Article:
In this article from the February 2015 issue of The Strad, Jens Stenz takes a close look at a short but broad 18th-century Milanese viola
Antonio Bagatella is not one of the most well-known violin makers, but mocking his surname (‘unimportant’ in Italian) would be unfair. A ‘Bagatella’ may also refer to a short, nice piece of music. On his labels Bagatella describes himself using the Latinised word delectans, from the Italian ‘dilettante’ meaning amateur.
In the times in which he lived, the word had a less negative connotation than it does today. Born in Padua in 1716, Bagatella was the author of Regole per la construzione de’ violini, viole, violoncelli e violoni, one of the first treatises on violin making. It was published in 1782 and confirms that Bagatella was self-taught and active as a maker from the age of 20.
Much of his work involved modifying Baroque instruments to make them suitable for Classical repertoire. For 30 years he was a close associate of the violinist Giuseppe Tartini (see page 98), working on his instruments and those of his students.
Interestingly, this 1759 viola has survived in its original condition. Since c.1824 it has been used in private circles rather than by professional musicians. There is no sign that it has ever been opened for repair, and it retains its original short, thin bass-bar. The neck is held in place by a single iron nail, visible on the inside of the top-block. The ebony fingerboard is also original.
The one-piece maple back has a medium flame ascending slightly from left to right. The ribs, also in maple, show less pronounced flame. Slightly flamed slabcut maple was used for the neck and scroll. The belly is made from a single piece of hazel-figured spruce.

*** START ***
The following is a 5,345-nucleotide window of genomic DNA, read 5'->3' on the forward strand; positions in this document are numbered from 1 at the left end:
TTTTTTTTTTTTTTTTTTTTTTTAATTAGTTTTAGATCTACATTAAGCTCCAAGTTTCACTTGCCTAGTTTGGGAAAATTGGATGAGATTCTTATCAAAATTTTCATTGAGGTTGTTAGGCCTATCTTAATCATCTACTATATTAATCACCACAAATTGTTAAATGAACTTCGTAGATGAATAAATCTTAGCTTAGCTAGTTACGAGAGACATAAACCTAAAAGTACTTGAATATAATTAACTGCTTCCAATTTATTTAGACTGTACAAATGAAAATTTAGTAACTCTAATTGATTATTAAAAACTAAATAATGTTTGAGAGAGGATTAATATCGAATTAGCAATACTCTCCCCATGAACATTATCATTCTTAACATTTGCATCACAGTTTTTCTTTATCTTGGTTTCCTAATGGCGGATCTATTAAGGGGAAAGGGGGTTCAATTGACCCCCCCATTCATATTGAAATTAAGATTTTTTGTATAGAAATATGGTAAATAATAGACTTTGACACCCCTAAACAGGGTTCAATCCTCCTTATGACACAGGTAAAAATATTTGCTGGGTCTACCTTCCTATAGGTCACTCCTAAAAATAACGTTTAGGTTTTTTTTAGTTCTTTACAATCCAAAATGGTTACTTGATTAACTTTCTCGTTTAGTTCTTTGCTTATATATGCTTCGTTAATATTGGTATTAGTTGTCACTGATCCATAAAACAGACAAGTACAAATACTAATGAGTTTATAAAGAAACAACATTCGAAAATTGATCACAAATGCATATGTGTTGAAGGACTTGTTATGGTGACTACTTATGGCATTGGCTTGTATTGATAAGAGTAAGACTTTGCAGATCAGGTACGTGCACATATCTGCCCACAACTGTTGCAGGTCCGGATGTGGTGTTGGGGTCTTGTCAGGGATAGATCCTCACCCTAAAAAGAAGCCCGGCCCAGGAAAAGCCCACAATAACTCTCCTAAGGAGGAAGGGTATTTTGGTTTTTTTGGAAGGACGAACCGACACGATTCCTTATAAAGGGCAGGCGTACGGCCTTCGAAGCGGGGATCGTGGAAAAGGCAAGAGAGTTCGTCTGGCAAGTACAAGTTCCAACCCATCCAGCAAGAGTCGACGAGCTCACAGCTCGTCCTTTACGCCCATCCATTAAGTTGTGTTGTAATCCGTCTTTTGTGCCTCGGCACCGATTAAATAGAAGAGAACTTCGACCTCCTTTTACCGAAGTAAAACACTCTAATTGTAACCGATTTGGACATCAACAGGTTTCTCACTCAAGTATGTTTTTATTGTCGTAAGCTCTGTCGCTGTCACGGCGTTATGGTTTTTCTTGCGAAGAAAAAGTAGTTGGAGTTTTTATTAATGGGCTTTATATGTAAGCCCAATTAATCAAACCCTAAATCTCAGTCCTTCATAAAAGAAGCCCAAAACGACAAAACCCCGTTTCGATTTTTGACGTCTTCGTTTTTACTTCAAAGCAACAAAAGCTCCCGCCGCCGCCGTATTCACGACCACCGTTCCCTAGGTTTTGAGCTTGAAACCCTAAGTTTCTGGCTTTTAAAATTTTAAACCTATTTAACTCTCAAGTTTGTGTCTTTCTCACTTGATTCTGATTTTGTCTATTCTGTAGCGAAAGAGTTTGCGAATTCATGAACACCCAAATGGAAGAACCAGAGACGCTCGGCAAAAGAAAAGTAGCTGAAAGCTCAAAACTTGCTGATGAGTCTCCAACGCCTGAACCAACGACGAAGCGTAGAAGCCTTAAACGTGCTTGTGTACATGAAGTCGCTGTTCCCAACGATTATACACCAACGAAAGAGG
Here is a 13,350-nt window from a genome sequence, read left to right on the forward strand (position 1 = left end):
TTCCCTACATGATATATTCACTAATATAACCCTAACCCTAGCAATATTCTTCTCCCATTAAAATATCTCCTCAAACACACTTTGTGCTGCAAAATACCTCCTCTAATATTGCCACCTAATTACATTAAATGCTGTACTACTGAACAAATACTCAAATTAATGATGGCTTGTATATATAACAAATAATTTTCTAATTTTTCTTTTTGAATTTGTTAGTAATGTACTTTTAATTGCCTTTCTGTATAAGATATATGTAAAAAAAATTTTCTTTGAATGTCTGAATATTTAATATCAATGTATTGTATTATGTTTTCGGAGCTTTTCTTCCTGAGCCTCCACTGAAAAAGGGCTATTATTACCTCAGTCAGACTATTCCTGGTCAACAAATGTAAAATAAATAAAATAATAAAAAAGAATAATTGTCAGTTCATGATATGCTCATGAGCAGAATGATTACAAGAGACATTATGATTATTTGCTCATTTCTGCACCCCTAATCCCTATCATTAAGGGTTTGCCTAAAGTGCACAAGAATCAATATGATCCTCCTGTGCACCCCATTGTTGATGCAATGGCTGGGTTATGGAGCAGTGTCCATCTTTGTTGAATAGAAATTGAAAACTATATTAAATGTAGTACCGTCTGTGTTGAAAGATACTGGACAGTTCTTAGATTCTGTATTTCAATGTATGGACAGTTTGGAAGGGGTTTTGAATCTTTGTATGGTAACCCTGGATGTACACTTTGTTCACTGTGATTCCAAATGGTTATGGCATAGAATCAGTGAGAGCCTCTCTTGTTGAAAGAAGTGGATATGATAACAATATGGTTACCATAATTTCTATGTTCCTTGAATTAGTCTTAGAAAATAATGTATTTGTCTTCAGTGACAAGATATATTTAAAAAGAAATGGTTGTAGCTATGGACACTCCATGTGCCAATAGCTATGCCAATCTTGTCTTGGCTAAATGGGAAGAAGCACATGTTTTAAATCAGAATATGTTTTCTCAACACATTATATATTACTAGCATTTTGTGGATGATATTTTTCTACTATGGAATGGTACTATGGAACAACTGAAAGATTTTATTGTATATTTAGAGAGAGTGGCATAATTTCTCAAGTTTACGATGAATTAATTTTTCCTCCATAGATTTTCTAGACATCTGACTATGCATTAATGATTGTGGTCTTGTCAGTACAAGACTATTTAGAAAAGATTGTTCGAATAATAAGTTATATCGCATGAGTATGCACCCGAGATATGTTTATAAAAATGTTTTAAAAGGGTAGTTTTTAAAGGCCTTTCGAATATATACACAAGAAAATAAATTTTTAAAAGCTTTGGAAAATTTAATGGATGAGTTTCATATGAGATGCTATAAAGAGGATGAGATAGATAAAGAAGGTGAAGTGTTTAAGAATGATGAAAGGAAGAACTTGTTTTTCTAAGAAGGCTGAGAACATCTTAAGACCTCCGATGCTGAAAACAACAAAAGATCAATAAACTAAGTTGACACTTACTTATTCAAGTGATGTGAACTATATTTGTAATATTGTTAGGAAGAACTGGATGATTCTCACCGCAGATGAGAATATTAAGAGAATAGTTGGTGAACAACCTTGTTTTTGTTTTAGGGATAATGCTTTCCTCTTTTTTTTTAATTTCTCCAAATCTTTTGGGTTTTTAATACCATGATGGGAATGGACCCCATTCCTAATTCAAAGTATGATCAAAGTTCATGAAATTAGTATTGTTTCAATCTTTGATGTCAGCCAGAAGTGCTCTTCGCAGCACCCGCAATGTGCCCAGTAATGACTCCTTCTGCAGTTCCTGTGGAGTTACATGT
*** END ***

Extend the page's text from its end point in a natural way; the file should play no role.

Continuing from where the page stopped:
FORM AND CONSTRUCTION
The viola’s wide upper and lower bouts compensate for its short body length. The archings are full, adding to the instrument’s interior volume. By contrast, the ribs are low and violin-like – a hint that it was made for a player who alternated between violin and viola repertoire. The construction shows that Bagatella knew the working methods of other Italian makers of his day. He probably used an inside mould. The blocks and linings are made of spruce. The interior work shows few tool marks.
The spiral of the scroll is well designed, symmetrical and flowing. From the side, the spiral has the appearance of ‘escaping’ from the pegbox. Flutings are deeply cut, leaving the scroll crisp.
The f-holes appear short and stubby, and the wings terminate in a fat, exaggerated version of those of the Brothers Amati. The nicks of the f-holes are Amati-inspired, though also somewhat exaggerated. The purfling sits elegantly around the edge, and there are bee-stings at the corners that one would again associate with the Amatis. The black of the purfling is made of ebony, with maple used for the white.
The pale yellow ground is worked well into the surface of the wood. The thin, slightly brittle varnish has a warm, chestnut-brown colour. In some places it tends to crackle. Most known instruments by Bagatella tend to have a more orange or red–brown colour.
The label reads: ‘Antonius Bagattella delectans / fecit Patavii Anno 1759’. It is made from good-quality paper on which the letters are printed deeply, making the label easily legible.